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In Ubuntu 14.04 systems I would like to store the same contents of a directory in two different hosts (1). This is to let the same person work on different workstations on the same LAN, having the same files available at any time, regardless of the workstation he decided to work with: they can be text files, configuration files, but also pdf and so on. (2)

Both the workstations can use sshfs, but not NFS. I need real-time (so no rsync), bi-directional (so no lsyncd) syncronization between the two directories.

Does exist a tool, or filesystem, which is able to perform this?


(1) This is also to make a backup: if one workstation is down, the other already has all the files. I don't need neither symbolic links, nor mount --bind, because the contents should be stored in different devices.

(2) This is the main scenario. A unique USB key can be used, but often the number of files and their total dimensions are huge, so they would require a hard disk.

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    Is there any reason that dirA or dirB could not simply be a symbolic link to its counterpart? – DopeGhoti Feb 22 '17 at 17:37
  • @DopeGhoti Yes: the fundamental fact that they should be in different devices, such as different disks or (as in the second question) different hosts. – BowPark Feb 22 '17 at 17:39
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    Then why don't you just mount dirA on server B? Or, if on the same machine, mount --bind it. Would that be acceptable? – terdon Feb 22 '17 at 17:45
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    @BowPark I don't really understand what you mean. Please edit your question and give us more details. Specifically, clarify what your final objective is and how links and mounting wouldn't work. Oh, and please specify your OS since that's quite relevant. EDIT: No, I see what you mean, OK. But still, pelase edit and clarify regardless. – terdon Feb 22 '17 at 18:12
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    @terdon I had previously specified the OS, Ubuntu 14.04. But now I tried to edit the question being more clear. Now I hope it is also clear why symlinks and --bind would not fit. – BowPark Feb 22 '17 at 18:20
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Real-time replication across machines is possible, but it's hard to do this with good performance. Each participating machine needs to synchronize with the other machines to access a file, to avoid a conflict (two machines modifying the same file at the same time in incompatible ways).

There are a few filesystems that do this. ChironFS is one (open source); as far as I know, it's reasonably mature, but it's unmaintained. FlexRAID also has such a filesystem; it's maintained, but not free (not very expensive though).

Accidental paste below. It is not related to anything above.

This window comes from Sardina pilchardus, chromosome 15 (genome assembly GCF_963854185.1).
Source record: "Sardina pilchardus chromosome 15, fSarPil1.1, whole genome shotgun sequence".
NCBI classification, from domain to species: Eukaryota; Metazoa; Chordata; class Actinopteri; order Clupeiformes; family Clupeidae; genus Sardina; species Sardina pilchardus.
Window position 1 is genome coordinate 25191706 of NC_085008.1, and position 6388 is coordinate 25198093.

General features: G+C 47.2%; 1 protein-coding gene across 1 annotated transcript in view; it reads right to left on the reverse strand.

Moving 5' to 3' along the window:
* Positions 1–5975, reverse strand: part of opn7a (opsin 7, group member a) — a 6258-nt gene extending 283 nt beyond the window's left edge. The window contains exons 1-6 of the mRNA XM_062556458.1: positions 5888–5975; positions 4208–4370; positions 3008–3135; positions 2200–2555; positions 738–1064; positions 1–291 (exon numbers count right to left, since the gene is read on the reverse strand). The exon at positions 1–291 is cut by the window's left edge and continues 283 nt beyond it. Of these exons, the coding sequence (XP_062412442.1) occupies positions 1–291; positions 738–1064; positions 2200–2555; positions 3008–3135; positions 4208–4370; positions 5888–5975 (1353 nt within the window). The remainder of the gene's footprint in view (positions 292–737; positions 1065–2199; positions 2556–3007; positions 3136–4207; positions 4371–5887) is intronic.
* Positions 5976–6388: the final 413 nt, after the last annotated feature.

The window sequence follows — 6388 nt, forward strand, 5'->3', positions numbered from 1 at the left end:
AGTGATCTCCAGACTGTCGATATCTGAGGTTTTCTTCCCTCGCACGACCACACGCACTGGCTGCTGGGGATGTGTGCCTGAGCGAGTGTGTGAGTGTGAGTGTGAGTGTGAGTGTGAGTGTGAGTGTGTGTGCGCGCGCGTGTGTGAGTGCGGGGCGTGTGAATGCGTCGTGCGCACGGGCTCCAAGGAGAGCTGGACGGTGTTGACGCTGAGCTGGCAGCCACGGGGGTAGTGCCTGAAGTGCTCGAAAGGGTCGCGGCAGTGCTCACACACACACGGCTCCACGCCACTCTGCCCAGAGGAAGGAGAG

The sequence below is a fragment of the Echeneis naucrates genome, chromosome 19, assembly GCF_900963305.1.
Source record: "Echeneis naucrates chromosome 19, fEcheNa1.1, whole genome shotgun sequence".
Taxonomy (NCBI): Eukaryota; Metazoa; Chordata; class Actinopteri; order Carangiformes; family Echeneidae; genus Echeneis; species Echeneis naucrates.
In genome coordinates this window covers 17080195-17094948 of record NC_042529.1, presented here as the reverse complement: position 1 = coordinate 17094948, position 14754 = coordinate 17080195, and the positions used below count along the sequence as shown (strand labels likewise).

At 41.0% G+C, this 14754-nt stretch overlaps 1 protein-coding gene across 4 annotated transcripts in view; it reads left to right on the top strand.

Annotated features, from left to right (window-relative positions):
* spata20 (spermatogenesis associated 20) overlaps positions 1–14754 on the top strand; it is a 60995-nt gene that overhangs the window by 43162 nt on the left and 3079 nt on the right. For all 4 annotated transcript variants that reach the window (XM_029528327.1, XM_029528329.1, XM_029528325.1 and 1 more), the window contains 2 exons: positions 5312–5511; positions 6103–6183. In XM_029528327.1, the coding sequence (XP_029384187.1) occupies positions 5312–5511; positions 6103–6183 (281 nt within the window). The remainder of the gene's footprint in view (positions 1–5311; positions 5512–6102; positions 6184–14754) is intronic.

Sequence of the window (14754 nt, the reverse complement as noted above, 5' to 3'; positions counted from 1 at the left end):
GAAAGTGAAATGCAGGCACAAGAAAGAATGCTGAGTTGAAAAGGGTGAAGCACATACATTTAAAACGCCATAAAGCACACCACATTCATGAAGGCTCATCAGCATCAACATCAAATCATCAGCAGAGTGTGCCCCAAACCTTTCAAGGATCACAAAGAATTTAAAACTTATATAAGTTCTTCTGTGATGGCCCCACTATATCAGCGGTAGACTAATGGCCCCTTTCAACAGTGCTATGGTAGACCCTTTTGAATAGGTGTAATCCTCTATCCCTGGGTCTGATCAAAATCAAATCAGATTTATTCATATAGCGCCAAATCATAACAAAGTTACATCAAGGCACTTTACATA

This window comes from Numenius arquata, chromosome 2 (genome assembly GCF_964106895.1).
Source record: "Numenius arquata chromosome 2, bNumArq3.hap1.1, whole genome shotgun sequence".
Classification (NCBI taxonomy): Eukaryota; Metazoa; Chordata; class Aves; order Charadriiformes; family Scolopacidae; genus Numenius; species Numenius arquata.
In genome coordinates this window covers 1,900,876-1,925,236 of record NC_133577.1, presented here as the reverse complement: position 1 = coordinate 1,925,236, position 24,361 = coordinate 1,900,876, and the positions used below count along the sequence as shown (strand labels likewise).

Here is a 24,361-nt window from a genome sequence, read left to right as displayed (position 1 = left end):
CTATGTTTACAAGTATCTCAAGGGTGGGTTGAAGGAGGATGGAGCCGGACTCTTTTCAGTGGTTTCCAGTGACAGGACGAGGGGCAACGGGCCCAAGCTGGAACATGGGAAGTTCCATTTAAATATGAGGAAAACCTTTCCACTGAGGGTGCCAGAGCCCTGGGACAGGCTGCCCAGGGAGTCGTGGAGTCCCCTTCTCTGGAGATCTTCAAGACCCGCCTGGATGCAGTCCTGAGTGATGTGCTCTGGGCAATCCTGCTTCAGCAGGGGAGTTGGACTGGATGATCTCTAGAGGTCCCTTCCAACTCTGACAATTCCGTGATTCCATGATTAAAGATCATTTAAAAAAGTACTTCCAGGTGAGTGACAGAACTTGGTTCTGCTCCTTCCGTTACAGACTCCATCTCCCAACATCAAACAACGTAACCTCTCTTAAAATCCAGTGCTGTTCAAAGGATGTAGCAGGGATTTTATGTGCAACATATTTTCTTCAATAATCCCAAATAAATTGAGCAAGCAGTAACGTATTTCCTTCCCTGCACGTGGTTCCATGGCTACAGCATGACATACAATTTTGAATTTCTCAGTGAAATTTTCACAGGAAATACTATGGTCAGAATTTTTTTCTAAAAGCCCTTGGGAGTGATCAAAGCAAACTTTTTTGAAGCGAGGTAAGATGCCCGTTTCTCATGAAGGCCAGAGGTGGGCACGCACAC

Do you really need real-time bidirectional synchronization? A simpler system with either policies to avoid conflicts or manual conflict resolution, such as offered by version control systems, is likely to have better performance and stability.

  • I tried to update, simplify and clarify my question. Maybe a version control system could be suitable, but in that case it would need a unique place to store data, isn't it? – BowPark Feb 23 '17 at 11:26
  • @BowPark not really. Git, for example, stores a copy of the repository's state at both ends. And, if you upload to github, remotely as well. If either directory is deleted, the contents can be retrieved from the the other. – terdon Feb 23 '17 at 11:31
  • @terdon and the disadvantage is only that it is not real time? – BowPark Feb 23 '17 at 11:34
  • @BowPark afaik, yes. Although you can make it pretty close if you use something like inotify to monitor the directory for changes and push any changes as soon as they are made. You might have issues with conflict resolution, but that will depend on your usage. It would probably be worth asking a new question about how to do this using git, actually. I don't have a lot of experience with it, so I may well be missing something obvious. – terdon Feb 23 '17 at 11:35
  • @terdon Starting from two exactly equal directories, maybe conflicts are not a big issue, because only one workstation is used at a time. I agree with opening a new question if needed. Thank you! – BowPark Feb 23 '17 at 11:40
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With out knowing why you want to mirror a directory real time across, I'm not fully sure what to suggest.

Is it for backups or recovery? If so, maybe setup a mirror across the devices?

Is it to have the directory in another location? Maybe try using a loopback mount? Or use an automount? You could even share one directory via NFS, and mount it to a different location?

  • I tried to update my question in order to simplify and clarify, hoping that I added the details you needed. – BowPark Feb 23 '17 at 11:29
  • Can you put the files on a server and share them out to the workstations? Ideally the server would be using some type of RAID (hw or sw), as well as being backed up. If not, it's slight overkill, but you could use a distributed filesystem. Check out OpenAFS. – sleepyweasel Feb 23 '17 at 18:29

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